Tuesday, August 21, 2012

EDC Gasses Up

Giving further indication that the Attorney General-instead of forcing a restructuring of EDC-should have simply disbanded this group of brigands is the following from the NY Post:

"A longtime Harlem entrepreneur has a message for the city: Hands off my business! Carmie Elmore, 67, and a partner took over the gas station at the corner of 110th Street and Frederick Douglass Boulevard in 1981, when shootings, robberies and drugs ruled the neighborhood. Now that Harlem is blooming, the city has put developers on notice, asking for ideas to build on the property — even though the city hasn’t owned it for years. The city’s power play would put more than 20 people out of work."

Of course, this isn't really the city itself, it is the quasi-governmental agency known as EDC-folks who believe that your land is my land:

"The city’s Economic Development Corporation began seeking ideas for the property in June, looking for a mix of retail and residential development. “They just pretended it was still in effect,” Elmore said of the repurchase agreement. “I’ll fight them to the end.”

Someone really needs to step in and support this property owner-and end the "culture of lawlessness" down at this rogue agency:

"A Law Department spokeswoman said the city “strongly disputes” Elmore’s claims, and that the city is reviewing the court papers.The gas station is one of the few left in Manhattan.The business includes a car repair shop, a convenience store, and employs 21 people. Elmore and his co-owner operated on a month-to-month lease for 15 years before buying the property and spending more than $1 million on improvements."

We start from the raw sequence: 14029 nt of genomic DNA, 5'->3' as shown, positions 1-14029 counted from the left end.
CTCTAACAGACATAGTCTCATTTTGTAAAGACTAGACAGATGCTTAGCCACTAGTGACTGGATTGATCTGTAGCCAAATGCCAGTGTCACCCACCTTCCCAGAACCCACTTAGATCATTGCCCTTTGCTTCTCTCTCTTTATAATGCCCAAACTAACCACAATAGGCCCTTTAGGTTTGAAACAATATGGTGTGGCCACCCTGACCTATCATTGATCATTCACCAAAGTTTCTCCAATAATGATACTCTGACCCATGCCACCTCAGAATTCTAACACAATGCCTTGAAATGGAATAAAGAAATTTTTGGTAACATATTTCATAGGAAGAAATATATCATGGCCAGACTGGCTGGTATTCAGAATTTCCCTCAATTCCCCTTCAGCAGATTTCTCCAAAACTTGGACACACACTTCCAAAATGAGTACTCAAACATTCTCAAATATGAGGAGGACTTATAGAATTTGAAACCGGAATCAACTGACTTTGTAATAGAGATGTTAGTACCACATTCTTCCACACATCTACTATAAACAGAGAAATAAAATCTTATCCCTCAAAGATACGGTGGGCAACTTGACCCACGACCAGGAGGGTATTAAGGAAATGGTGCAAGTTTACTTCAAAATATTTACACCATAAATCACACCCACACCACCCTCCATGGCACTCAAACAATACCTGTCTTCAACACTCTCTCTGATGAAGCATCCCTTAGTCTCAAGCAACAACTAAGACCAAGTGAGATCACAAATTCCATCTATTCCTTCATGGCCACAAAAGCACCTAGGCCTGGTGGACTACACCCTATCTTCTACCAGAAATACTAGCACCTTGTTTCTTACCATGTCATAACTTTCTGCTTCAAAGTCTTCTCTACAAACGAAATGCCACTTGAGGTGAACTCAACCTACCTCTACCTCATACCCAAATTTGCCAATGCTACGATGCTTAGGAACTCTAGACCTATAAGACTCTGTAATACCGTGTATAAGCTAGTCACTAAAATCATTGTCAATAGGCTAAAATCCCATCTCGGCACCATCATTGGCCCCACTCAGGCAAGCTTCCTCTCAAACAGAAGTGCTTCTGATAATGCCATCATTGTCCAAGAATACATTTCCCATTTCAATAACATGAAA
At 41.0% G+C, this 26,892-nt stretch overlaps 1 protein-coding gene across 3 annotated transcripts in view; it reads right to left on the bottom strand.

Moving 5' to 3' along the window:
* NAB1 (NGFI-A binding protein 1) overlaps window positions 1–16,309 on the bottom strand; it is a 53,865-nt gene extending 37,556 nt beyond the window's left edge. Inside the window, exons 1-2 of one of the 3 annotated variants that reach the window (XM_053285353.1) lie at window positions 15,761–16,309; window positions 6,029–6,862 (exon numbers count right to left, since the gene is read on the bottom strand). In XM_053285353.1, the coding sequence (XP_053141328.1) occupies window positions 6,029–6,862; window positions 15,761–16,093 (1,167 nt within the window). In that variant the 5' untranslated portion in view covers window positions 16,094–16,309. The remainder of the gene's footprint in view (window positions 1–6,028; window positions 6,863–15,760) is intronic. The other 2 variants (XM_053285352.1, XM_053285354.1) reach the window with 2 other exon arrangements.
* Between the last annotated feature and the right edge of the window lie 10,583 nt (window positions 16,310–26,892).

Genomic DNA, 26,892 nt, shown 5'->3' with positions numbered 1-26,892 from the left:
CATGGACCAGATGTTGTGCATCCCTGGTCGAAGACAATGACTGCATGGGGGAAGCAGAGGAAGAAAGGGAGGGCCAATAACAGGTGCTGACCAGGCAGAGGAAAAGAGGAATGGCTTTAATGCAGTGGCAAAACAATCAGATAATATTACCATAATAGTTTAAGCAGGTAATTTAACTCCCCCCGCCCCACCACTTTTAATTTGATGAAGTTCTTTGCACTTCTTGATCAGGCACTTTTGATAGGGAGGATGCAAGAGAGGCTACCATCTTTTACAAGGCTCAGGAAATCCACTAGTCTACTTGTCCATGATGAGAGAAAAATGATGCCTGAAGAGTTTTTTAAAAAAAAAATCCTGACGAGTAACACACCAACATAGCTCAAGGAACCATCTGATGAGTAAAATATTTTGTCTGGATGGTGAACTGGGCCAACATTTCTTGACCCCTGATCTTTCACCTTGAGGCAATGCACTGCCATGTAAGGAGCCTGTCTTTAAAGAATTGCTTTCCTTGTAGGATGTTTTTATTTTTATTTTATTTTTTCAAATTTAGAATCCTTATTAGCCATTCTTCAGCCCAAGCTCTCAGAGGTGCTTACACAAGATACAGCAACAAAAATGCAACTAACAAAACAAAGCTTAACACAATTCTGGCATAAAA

All Mr. Elmore did was to resurrect property in Harlem that had become a hazard and an eyesore:

"When they started, “the amount of robberies and terrible things — shootings on the corner, and drugs galore on 111th Street — was just horrific, and today it’s just a normal atmosphere,” Elmore said. “There are no major problems, a lot of new neighbors have moved in, a lot of new buildings have sprung up. “It’s night-and-day. It is absolutely night-and-day . . . We made the decision to come here when no one else wanted it, and we’ve been there for a little over 30 years, and we want to stay.”

This is all par for the course for EDC's mind over matter philosophy-they don't mind and you don't matter. We'll give Elmore the last word-from an interview with NBC:

"In 1995, Elmore purchased the property as part of an urban renewal plan with a clause the city could buy it back. He said the clause expired in 2008. "They didn't want it when it was a cesspool here," he said. "They didn't want it. Now that things have turned around and it's good, they want it."